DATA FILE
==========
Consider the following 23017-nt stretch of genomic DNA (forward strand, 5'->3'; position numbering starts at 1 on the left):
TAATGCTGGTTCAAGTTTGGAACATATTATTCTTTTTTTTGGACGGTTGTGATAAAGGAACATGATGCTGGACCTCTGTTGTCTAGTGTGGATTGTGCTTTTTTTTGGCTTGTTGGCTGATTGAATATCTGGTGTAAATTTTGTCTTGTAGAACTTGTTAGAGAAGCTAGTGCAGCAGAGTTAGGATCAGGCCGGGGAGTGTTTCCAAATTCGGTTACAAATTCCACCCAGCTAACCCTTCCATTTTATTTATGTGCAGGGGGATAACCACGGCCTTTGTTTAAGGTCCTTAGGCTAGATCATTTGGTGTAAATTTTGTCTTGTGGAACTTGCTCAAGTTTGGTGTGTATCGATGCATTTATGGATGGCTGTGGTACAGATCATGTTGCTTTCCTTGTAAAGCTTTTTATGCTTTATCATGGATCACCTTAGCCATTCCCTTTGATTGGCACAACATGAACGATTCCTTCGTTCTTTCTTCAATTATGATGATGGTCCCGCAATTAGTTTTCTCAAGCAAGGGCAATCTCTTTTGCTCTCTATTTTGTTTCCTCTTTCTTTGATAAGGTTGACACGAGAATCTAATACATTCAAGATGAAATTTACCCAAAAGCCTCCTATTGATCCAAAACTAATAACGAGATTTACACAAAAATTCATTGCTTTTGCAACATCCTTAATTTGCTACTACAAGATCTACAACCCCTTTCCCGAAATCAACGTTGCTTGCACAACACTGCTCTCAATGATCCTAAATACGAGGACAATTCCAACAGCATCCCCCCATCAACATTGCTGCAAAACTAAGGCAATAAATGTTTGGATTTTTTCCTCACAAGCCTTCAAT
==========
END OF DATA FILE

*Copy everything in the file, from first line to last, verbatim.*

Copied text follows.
Consider the following 23017-nt stretch of genomic DNA (forward strand, 5'->3'; position numbering starts at 1 on the left):
TAATGCTGGTTCAAGTTTGGAACATATTATTCTTTTTTTTGGACGGTTGTGATAAAGGAACATGATGCTGGACCTCTGTTGTCTAGTGTGGATTGTGCTTTTTTTTGGCTTGTTGGCTGATTGAATATCTGGTGTAAATTTTGTCTTGTAGAACTTGTTAGAGAAGCTAGTGCAGCAGAGTTAGGATCAGGCCGGGGAGTGTTTCCAAATTCGGTTACAAATTCCACCCAGCTAACCCTTCCATTTTATTTATGTGCAGGGGGATAACCACGGCCTTTGTTTAAGGTCCTTAGGCTAGATCATTTGGTGTAAATTTTGTCTTGTGGAACTTGCTCAAGTTTGGTGTGTATCGATGCATTTATGGATGGCTGTGGTACAGATCATGTTGCTTTCCTTGTAAAGCTTTTTATGCTTTATCATGGATCACCTTAGCCATTCCCTTTGATTGGCACAACATGAACGATTCCTTCGTTCTTTCTTCAATTATGATGATGGTCCCGCAATTAGTTTTCTCAAGCAAGGGCAATCTCTTTTGCTCTCTATTTTGTTTCCTCTTTCTTTGATAAGGTTGACACGAGAATCTAATACATTCAAGATGAAATTTACCCAAAAGCCTCCTATTGATCCAAAACTAATAACGAGATTTACACAAAAATTCATTGCTTTTGCAACATCCTTAATTTGCTACTACAAGATCTACAACCCCTTTCCCGAAATCAACGTTGCTTGCACAACACTGCTCTCAATGATCCTAAATACGAGGACAATTCCAACAGCATCCCCCCATCAACATTGCTGCAAAACTAAGGCAATAAATGTTTGGATTTTTTCCTCACAAGCCTTCAAT